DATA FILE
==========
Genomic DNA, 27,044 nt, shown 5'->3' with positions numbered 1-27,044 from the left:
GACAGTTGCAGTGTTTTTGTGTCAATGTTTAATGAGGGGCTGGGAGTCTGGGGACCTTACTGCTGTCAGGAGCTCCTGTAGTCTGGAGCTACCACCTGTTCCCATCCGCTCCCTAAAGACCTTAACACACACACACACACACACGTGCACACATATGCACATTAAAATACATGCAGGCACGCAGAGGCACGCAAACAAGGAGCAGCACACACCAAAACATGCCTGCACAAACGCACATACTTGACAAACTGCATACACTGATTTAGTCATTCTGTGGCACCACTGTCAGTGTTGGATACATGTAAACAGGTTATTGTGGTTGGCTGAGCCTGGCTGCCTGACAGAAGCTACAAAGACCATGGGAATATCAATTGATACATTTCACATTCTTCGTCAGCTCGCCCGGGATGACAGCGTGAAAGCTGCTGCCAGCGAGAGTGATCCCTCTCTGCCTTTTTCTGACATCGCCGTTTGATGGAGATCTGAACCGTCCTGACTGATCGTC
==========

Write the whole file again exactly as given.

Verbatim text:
Genomic DNA, 27,044 nt, shown 5'->3' with positions numbered 1-27,044 from the left:
GACAGTTGCAGTGTTTTTGTGTCAATGTTTAATGAGGGGCTGGGAGTCTGGGGACCTTACTGCTGTCAGGAGCTCCTGTAGTCTGGAGCTACCACCTGTTCCCATCCGCTCCCTAAAGACCTTAACACACACACACACACACACGTGCACACATATGCACATTAAAATACATGCAGGCACGCAGAGGCACGCAAACAAGGAGCAGCACACACCAAAACATGCCTGCACAAACGCACATACTTGACAAACTGCATACACTGATTTAGTCATTCTGTGGCACCACTGTCAGTGTTGGATACATGTAAACAGGTTATTGTGGTTGGCTGAGCCTGGCTGCCTGACAGAAGCTACAAAGACCATGGGAATATCAATTGATACATTTCACATTCTTCGTCAGCTCGCCCGGGATGACAGCGTGAAAGCTGCTGCCAGCGAGAGTGATCCCTCTCTGCCTTTTTCTGACATCGCCGTTTGATGGAGATCTGAACCGTCCTGACTGATCGTC